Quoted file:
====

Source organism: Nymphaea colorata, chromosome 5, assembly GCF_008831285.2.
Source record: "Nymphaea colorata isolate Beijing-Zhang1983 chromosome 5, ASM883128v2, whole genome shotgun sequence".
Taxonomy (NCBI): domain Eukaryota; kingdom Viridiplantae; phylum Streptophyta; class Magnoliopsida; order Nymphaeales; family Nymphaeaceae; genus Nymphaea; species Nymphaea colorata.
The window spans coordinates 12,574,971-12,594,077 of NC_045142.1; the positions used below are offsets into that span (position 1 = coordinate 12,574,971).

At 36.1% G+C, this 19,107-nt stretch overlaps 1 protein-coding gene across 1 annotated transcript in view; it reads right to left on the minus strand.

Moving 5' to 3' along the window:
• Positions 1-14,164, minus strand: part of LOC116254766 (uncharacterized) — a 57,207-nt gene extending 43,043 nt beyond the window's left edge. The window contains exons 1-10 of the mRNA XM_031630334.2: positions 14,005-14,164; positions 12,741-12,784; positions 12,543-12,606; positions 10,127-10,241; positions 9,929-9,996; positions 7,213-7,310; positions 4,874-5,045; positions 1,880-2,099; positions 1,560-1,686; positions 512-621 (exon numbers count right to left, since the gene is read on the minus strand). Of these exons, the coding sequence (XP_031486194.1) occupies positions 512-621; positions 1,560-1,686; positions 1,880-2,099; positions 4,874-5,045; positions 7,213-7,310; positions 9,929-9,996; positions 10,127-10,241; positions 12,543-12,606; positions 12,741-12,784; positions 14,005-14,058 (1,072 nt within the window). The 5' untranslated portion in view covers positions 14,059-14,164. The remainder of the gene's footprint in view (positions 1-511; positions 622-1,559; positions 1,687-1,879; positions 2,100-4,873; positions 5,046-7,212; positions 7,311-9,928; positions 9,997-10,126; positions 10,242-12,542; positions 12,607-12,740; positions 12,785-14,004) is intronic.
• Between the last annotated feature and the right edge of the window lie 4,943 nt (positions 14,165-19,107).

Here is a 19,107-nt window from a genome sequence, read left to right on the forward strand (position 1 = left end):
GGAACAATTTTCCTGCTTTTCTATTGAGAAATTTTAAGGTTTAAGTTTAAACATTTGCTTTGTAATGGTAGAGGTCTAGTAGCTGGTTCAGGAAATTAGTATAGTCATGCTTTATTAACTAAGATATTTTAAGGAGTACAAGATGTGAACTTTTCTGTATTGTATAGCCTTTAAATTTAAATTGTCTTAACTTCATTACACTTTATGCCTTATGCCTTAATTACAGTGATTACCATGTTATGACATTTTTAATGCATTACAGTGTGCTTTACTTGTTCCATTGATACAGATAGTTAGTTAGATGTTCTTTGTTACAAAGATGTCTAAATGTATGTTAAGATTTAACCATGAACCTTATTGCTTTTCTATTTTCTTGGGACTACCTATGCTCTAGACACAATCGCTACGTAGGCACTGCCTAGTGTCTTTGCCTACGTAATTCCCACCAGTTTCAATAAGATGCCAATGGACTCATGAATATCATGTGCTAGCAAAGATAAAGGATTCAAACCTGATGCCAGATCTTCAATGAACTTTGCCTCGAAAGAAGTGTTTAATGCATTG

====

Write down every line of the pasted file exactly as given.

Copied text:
Source organism: Nymphaea colorata, chromosome 5, assembly GCF_008831285.2.
Source record: "Nymphaea colorata isolate Beijing-Zhang1983 chromosome 5, ASM883128v2, whole genome shotgun sequence".
Taxonomy (NCBI): domain Eukaryota; kingdom Viridiplantae; phylum Streptophyta; class Magnoliopsida; order Nymphaeales; family Nymphaeaceae; genus Nymphaea; species Nymphaea colorata.
The window spans coordinates 12,574,971-12,594,077 of NC_045142.1; the positions used below are offsets into that span (position 1 = coordinate 12,574,971).

At 36.1% G+C, this 19,107-nt stretch overlaps 1 protein-coding gene across 1 annotated transcript in view; it reads right to left on the minus strand.

Moving 5' to 3' along the window:
• Positions 1-14,164, minus strand: part of LOC116254766 (uncharacterized) — a 57,207-nt gene extending 43,043 nt beyond the window's left edge. The window contains exons 1-10 of the mRNA XM_031630334.2: positions 14,005-14,164; positions 12,741-12,784; positions 12,543-12,606; positions 10,127-10,241; positions 9,929-9,996; positions 7,213-7,310; positions 4,874-5,045; positions 1,880-2,099; positions 1,560-1,686; positions 512-621 (exon numbers count right to left, since the gene is read on the minus strand). Of these exons, the coding sequence (XP_031486194.1) occupies positions 512-621; positions 1,560-1,686; positions 1,880-2,099; positions 4,874-5,045; positions 7,213-7,310; positions 9,929-9,996; positions 10,127-10,241; positions 12,543-12,606; positions 12,741-12,784; positions 14,005-14,058 (1,072 nt within the window). The 5' untranslated portion in view covers positions 14,059-14,164. The remainder of the gene's footprint in view (positions 1-511; positions 622-1,559; positions 1,687-1,879; positions 2,100-4,873; positions 5,046-7,212; positions 7,311-9,928; positions 9,997-10,126; positions 10,242-12,542; positions 12,607-12,740; positions 12,785-14,004) is intronic.
• Between the last annotated feature and the right edge of the window lie 4,943 nt (positions 14,165-19,107).

Here is a 19,107-nt window from a genome sequence, read left to right on the forward strand (position 1 = left end):
GGAACAATTTTCCTGCTTTTCTATTGAGAAATTTTAAGGTTTAAGTTTAAACATTTGCTTTGTAATGGTAGAGGTCTAGTAGCTGGTTCAGGAAATTAGTATAGTCATGCTTTATTAACTAAGATATTTTAAGGAGTACAAGATGTGAACTTTTCTGTATTGTATAGCCTTTAAATTTAAATTGTCTTAACTTCATTACACTTTATGCCTTATGCCTTAATTACAGTGATTACCATGTTATGACATTTTTAATGCATTACAGTGTGCTTTACTTGTTCCATTGATACAGATAGTTAGTTAGATGTTCTTTGTTACAAAGATGTCTAAATGTATGTTAAGATTTAACCATGAACCTTATTGCTTTTCTATTTTCTTGGGACTACCTATGCTCTAGACACAATCGCTACGTAGGCACTGCCTAGTGTCTTTGCCTACGTAATTCCCACCAGTTTCAATAAGATGCCAATGGACTCATGAATATCATGTGCTAGCAAAGATAAAGGATTCAAACCTGATGCCAGATCTTCAATGAACTTTGCCTCGAAAGAAGTGTTTAATGCATTG